Sales of new cars and trucks help drive retail up one per cent in May

OTTAWA – Shoppers buying new cars and trucks helped boost retail sales in May by 1.0 per cent to $43 billion in Canada, the third increase in four months, Statistics Canada said Thursday.

The rise in retail sales was better than the 0.5 per cent increase that had been expected by economists, according to Thomson Reuters.

“While not a big upside surprise, the mildly encouraging retail results break a run of sour news for the Canadian economy,” BMO chief economist Doug Porter wrote in a commentary.

“The decent result also plays up the fact that the consumer is still doing its job — now the economy needs some serious help from non-resource exports.”

Retail sales were up in nine of 11 subsectors, representing 92 per cent of retail trade.

In volume terms, Statistics Canada says sales were up 0.4 per cent after removing the effects of price changes.

Sales at motor vehicle and parts dealers rose 1.3 per cent, boosted by a 2.0 per cent increase at new car dealers. Used car dealers reported a 1.2 per cent drop in sales. Sales at gasoline stations increased 1.9 per cent.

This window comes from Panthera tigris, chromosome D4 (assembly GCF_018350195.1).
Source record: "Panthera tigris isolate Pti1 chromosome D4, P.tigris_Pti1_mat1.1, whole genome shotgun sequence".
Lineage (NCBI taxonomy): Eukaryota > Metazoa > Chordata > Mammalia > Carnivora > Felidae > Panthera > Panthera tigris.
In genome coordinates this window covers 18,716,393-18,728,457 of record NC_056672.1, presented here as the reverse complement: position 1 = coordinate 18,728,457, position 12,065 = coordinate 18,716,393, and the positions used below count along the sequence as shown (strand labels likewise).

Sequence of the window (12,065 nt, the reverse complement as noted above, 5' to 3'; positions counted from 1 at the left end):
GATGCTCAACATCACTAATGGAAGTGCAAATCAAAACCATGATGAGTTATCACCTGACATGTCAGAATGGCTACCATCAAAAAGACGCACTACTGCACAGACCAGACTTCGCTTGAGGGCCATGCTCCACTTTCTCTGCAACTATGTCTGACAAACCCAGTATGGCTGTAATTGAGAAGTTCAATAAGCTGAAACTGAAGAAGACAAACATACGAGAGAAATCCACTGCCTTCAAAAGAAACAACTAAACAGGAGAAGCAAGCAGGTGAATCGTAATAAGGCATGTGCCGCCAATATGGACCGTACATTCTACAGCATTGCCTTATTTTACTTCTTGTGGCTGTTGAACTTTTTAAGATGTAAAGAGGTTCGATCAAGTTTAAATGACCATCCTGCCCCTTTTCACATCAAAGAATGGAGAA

Electronics and appliance sales were up 6.1 per cent in May.

Sales at sporting goods, hobby, book and music stores fell 1.8 per cent, while clothing and clothing accessories stores saw their sales drop 0.5 per cent.

Concerns about the economy increased in recent months amid speculation about whether or not the country slipped into recession in the first six months of the year.

The economy contracted in the first quarter at an annual pace of 0.6 per cent and some economists, including the Bank of Canada, have suggested it also pulled back in the second quarter.

In an effort to give the economy a boost last week, the central bank cut its key interest rate by a quarter of a percentage point to 0.5 per cent. The move was followed by the big banks reducing their prime lending rates by 0.15 of a percentage point to 2.70 per cent.

Retail sales were up in nine provinces in May with Ontario, Nova Scotia and, to a lesser extent, British Columbia accounting for most of the increase.

Saskatchewan was the lone province to post weaker sales in May, edging down 0.1 per cent.